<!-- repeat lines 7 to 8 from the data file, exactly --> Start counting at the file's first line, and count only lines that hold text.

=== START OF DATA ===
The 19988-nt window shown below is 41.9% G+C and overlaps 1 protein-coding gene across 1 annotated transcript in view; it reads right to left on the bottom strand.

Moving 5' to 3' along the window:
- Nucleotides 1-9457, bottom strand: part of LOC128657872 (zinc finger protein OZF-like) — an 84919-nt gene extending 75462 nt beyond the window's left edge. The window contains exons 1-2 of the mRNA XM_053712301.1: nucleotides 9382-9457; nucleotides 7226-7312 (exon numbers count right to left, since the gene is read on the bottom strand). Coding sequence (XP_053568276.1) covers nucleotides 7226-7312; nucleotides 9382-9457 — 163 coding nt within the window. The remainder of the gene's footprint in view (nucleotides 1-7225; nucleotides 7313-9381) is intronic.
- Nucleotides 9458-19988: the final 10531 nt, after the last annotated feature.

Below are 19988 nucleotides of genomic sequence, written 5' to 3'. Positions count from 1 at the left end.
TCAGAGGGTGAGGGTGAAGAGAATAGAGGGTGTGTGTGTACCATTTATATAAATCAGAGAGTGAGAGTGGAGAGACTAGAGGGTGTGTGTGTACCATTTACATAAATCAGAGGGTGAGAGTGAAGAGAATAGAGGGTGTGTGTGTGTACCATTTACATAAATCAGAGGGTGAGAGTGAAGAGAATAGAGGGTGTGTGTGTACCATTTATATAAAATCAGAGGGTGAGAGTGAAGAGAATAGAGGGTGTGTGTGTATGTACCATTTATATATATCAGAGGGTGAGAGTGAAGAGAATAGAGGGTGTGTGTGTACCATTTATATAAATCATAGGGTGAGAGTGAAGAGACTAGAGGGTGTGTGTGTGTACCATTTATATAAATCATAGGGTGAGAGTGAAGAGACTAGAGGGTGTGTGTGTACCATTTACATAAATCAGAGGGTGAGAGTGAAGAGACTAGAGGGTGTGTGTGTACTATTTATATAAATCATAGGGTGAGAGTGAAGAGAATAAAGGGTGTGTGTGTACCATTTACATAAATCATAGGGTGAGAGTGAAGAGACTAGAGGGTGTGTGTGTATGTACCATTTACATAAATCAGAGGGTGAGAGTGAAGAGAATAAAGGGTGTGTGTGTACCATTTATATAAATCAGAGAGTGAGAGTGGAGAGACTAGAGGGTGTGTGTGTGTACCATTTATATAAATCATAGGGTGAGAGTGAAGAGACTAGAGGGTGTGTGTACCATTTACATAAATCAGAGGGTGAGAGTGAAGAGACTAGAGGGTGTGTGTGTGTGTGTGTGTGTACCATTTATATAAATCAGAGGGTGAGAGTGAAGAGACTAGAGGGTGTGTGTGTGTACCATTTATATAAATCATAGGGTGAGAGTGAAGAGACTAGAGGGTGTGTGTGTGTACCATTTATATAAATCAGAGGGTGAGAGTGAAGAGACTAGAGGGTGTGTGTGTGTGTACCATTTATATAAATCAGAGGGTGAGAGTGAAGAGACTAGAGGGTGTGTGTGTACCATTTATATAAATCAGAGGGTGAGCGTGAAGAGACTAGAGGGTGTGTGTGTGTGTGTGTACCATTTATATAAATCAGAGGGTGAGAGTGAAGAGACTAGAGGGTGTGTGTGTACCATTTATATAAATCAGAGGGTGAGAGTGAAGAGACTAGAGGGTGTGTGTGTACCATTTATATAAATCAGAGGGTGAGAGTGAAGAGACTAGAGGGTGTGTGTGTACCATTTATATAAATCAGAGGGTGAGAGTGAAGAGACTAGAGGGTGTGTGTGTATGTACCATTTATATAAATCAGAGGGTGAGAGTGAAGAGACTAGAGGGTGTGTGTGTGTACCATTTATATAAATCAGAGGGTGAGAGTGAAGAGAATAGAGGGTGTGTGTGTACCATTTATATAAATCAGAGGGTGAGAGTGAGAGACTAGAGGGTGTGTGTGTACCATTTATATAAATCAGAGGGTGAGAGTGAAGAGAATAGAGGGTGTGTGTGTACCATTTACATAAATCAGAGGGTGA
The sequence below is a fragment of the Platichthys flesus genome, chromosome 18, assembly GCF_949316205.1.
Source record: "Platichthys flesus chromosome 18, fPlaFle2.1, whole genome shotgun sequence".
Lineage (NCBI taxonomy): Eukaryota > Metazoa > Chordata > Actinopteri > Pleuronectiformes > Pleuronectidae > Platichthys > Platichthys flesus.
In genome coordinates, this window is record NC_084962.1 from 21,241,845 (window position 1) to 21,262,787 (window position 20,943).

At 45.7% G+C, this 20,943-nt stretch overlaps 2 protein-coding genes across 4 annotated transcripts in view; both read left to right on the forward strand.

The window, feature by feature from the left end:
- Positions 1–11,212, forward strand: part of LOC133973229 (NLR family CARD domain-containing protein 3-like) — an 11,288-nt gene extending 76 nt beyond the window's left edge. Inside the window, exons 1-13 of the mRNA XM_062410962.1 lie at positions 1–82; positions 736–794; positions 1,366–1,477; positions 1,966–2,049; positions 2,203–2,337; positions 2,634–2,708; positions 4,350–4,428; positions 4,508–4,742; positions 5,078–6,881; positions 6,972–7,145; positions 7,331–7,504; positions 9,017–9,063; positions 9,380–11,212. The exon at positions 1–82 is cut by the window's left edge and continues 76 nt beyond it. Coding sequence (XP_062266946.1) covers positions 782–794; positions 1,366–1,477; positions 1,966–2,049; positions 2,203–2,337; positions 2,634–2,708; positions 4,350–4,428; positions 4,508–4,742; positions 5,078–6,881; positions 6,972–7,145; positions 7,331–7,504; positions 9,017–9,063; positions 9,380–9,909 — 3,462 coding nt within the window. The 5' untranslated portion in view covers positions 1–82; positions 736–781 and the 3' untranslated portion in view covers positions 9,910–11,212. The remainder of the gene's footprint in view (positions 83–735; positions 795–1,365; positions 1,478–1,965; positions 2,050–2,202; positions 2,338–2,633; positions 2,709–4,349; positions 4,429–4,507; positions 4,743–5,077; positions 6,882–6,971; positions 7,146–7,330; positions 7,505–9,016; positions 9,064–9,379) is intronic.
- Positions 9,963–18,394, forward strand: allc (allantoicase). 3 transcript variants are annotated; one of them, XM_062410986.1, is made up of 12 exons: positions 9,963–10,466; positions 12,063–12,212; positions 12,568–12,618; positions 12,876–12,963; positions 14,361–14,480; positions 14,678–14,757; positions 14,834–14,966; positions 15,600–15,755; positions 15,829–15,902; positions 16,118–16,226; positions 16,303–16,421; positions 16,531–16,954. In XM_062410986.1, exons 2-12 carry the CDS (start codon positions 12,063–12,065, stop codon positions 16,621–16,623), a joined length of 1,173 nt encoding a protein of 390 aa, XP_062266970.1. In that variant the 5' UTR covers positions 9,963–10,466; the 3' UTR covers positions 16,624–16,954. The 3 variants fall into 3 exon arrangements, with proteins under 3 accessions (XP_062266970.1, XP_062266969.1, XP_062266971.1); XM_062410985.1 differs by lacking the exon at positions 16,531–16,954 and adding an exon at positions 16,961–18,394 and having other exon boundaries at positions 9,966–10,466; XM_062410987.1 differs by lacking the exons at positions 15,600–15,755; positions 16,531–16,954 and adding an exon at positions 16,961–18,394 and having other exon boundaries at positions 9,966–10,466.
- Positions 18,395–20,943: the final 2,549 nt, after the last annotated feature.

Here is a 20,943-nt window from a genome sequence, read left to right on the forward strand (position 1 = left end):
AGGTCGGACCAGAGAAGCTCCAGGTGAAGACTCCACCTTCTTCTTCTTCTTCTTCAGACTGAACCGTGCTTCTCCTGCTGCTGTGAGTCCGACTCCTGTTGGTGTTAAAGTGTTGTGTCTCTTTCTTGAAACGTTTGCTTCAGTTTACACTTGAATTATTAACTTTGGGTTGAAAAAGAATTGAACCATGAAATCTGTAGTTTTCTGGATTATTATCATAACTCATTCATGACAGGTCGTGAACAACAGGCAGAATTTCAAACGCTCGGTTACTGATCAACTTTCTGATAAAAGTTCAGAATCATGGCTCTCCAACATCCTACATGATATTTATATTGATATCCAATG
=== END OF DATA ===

The sequence below is a fragment of the Platichthys flesus genome, chromosome 18, assembly GCF_949316205.1.
Source record: "Platichthys flesus chromosome 18, fPlaFle2.1, whole genome shotgun sequence".